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‘I take full responsibility’: Defense Secretary Austin says he should have disclosed medical issues

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(WASHINGTON) — Facing angry lawmakers for the first time since his cancer diagnosis, Defense Secretary Lloyd Austin testified Thursday that he takes “full responsibility” for keeping the White House in the dark when he underwent surgery and later when he was admitted to the intensive care unit after suffering complications.

“Again, we did not handle this right. And I did not handle this right. And as you know, I have apologized … including directly to the president. And I take full responsibility,” he said.

The acknowledgment, in testimony before the House Armed Services Committee, didn’t satisfy Republicans who said it’s still not clear who made the decision not to alert the White House.

“If any American worker did what you did, they would be fired,” said Rep. Nancy Mace, a South Carolina Republican. “And they aren’t the number two in the chain of command of the greatest and most lethal fighting force in the world.”

The hearing comes as a Pentagon review cleared Austin and his staff of wrongdoing, finding there was no “ill intent” of staff who failed to notify the White House but rather concerns about medical privacy and a lack of protocols for reporting such events.

For his part, Austin said he chose to take personal leave and not tell his staff upon being diagnosed with prostate cancer and scheduling a Dec. 22 surgery. He returned to work the next day after the surgery, which required general anesthesia. On Jan. 1, he developed complications and was rushed to the hospital, where he was admitted into the intensive care unit.

The White House didn’t learn of his condition until three days later.

Austin, who said he was “completely cured” of the cancer, testified that at each point when he was unable to perform his duties — including during surgery — that his deputy was officially in charge and had full access to communications with the White House — even if the White House didn’t know it.

Austin said he never directed his staff to keep his hospitalization quiet.

“I would emphasize that there was never a break command and control,” the secretary testified. “We transferred authorities in a timely fashion. What we didn’t do well was no notification of other senior leaders.”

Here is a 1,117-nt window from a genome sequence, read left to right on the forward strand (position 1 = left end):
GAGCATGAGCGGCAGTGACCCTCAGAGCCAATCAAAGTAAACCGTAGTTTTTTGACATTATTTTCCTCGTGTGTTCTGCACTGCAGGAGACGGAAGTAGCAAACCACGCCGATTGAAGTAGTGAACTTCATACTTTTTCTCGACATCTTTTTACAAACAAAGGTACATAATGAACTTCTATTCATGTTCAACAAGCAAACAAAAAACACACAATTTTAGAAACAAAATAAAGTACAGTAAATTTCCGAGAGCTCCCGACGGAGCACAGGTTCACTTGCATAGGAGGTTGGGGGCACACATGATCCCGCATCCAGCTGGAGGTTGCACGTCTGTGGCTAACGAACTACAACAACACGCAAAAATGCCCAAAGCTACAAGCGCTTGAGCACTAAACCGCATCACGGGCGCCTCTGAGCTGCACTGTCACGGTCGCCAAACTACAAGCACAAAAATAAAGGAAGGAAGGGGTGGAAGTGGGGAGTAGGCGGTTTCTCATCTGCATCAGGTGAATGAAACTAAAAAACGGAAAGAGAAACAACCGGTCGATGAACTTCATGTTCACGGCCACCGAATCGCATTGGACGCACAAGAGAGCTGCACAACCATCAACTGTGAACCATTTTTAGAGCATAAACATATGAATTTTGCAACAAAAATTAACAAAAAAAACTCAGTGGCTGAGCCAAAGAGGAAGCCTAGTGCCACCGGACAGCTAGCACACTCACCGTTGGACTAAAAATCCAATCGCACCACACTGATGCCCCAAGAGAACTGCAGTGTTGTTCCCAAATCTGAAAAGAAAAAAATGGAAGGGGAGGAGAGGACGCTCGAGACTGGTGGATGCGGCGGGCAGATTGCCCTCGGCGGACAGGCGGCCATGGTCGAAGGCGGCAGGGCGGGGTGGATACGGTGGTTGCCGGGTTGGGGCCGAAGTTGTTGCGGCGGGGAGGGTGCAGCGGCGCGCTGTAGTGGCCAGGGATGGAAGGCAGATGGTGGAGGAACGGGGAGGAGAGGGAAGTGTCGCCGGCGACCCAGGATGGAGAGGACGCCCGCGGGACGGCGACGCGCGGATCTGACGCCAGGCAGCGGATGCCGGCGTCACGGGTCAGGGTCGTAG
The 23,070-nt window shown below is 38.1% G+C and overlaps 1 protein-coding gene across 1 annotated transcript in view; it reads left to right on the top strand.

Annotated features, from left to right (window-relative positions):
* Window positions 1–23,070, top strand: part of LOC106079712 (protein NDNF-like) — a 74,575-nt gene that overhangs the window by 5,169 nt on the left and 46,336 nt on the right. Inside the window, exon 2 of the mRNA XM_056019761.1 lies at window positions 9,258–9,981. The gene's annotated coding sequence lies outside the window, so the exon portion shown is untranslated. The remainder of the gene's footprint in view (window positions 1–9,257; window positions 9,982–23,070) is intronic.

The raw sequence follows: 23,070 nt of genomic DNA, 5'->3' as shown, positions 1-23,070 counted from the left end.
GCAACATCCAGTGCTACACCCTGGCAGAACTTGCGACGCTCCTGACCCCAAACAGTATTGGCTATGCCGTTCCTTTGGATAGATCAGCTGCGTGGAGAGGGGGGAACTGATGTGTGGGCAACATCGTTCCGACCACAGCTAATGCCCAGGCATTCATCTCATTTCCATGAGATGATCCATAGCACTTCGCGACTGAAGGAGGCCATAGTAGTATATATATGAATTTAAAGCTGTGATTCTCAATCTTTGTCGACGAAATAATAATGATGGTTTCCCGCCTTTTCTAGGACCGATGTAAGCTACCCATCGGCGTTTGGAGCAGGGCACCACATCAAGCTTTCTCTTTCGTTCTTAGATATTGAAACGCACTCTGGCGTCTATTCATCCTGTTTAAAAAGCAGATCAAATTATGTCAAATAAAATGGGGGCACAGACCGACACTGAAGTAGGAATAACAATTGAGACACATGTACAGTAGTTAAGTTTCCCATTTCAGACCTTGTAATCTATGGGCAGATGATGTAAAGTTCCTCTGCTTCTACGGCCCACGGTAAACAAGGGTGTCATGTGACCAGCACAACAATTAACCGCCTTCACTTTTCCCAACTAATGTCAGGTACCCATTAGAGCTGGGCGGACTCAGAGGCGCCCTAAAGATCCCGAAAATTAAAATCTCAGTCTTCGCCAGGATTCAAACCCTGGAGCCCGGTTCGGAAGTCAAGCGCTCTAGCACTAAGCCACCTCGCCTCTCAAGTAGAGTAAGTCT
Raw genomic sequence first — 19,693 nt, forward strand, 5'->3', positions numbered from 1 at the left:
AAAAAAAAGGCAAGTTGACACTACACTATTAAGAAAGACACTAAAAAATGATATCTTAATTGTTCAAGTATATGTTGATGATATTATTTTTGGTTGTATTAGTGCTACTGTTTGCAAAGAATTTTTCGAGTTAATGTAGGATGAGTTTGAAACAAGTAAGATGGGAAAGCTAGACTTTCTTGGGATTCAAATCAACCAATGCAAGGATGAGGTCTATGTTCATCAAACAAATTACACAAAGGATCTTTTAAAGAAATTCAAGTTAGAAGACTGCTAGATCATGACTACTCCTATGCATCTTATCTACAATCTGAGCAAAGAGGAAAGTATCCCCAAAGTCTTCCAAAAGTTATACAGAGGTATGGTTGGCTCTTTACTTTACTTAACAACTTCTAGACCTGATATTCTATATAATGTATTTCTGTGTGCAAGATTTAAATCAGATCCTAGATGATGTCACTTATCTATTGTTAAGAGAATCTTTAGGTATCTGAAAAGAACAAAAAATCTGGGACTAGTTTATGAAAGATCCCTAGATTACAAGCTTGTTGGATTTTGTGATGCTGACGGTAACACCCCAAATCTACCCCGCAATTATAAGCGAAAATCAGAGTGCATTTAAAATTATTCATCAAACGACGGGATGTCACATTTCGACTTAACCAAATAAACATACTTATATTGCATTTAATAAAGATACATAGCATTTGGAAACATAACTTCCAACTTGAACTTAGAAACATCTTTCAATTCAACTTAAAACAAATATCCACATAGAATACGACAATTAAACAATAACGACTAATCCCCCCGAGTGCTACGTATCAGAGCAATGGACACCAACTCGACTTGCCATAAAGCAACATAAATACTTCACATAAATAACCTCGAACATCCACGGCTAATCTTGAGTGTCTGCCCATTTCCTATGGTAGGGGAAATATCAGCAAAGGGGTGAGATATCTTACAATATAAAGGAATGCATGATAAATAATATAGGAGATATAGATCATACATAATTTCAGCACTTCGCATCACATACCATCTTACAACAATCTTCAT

But Republicans said it was ridiculous the top civilian at the Defense Department in the midst of global turmoil didn’t alert others that he was incapacitated. It also remains unclear when members of his staff learned he had been rushed to the hospital in an ambulance.

“What disciplinary action would a junior service member face if he or she failed to properly notify their chain of command and failed to report for duty?” asked Republican Rep. Elise Stefanik of New York.

Austin replied: “If a service member was in a hospital, I think the chain of command would be concerned about why they were in a hospital and (made) sure that they’re doing the right things to take care of them and their family.”
Committee at the Rayburn House Office Building on Feb. 29, 2024, in Washington.

Rep. Jim Banks — one of Austin’s top critics — asked if the president is out to lunch or if the defense secretary is just irrelevant.

“Are you surprised president didn’t call for your resignation?” Banks asked.

Austin looked at the congressman and responded flatly: “The president has expressed full faith confidence in me.”

Banks then went on to question how the president could go three days without talking to his defense chief and not think much of it. Austin said that’s not unusual for defense secretaries.

“Either the president is that aloof or you are irrelevant,” Banks said. “Which one is it, Mr. Secretary, that … the president (could) go three days without knowing that his secretary of defense is not on the job?”

“It’s neither. The president is not aloof. And I … participate in” all discussions, Austin responded.

For their part, Democrats said it was a waste of time to harp on Austin’s mistake, which he had acknowledged and promised wouldn’t happen again, considering that Congress hasn’t been able to pass a budget in months. Also languishing in Congress is an aid package for Ukraine and Israel.

“It is the Congress of the United States and the leadership in this House that is failing to meet the national security needs of this nation,” said Rep. John Garamendi, D-California.

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